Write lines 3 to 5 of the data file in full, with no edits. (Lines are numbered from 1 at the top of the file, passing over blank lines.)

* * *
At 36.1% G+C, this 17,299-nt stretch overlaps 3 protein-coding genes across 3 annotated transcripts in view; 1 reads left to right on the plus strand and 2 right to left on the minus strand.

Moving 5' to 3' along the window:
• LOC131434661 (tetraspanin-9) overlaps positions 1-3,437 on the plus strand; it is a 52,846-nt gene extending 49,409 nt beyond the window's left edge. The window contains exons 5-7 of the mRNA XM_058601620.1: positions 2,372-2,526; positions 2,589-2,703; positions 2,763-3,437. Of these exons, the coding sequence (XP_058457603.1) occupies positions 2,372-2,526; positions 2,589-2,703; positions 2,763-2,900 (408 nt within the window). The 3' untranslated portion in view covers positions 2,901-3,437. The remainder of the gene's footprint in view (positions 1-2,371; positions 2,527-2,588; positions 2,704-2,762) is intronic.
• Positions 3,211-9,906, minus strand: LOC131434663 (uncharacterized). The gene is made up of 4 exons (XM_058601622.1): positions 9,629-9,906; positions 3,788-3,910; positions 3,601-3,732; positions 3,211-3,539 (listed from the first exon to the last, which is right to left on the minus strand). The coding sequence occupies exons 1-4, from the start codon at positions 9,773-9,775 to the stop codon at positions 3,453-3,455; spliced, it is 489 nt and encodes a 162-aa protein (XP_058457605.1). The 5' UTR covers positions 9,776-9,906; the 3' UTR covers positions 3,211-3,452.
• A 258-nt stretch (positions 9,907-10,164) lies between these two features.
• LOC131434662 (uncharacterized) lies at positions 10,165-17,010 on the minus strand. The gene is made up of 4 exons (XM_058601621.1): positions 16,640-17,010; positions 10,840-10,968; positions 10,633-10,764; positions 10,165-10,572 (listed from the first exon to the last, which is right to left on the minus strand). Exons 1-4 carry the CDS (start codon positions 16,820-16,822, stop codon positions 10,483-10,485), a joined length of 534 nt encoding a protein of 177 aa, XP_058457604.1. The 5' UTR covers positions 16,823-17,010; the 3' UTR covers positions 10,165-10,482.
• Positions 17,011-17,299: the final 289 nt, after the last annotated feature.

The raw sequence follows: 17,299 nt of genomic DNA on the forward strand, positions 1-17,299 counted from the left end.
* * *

• LOC131434661 (tetraspanin-9) overlaps positions 1-3,437 on the plus strand; it is a 52,846-nt gene extending 49,409 nt beyond the window's left edge. The window contains exons 5-7 of the mRNA XM_058601620.1: positions 2,372-2,526; positions 2,589-2,703; positions 2,763-3,437. Of these exons, the coding sequence (XP_058457603.1) occupies positions 2,372-2,526; positions 2,589-2,703; positions 2,763-2,900 (408 nt within the window). The 3' untranslated portion in view covers positions 2,901-3,437. The remainder of the gene's footprint in view (positions 1-2,371; positions 2,527-2,588; positions 2,704-2,762) is intronic.
• Positions 3,211-9,906, minus strand: LOC131434663 (uncharacterized). The gene is made up of 4 exons (XM_058601622.1): positions 9,629-9,906; positions 3,788-3,910; positions 3,601-3,732; positions 3,211-3,539 (listed from the first exon to the last, which is right to left on the minus strand). The coding sequence occupies exons 1-4, from the start codon at positions 9,773-9,775 to the stop codon at positions 3,453-3,455; spliced, it is 489 nt and encodes a 162-aa protein (XP_058457605.1). The 5' UTR covers positions 9,776-9,906; the 3' UTR covers positions 3,211-3,452.
• A 258-nt stretch (positions 9,907-10,164) lies between these two features.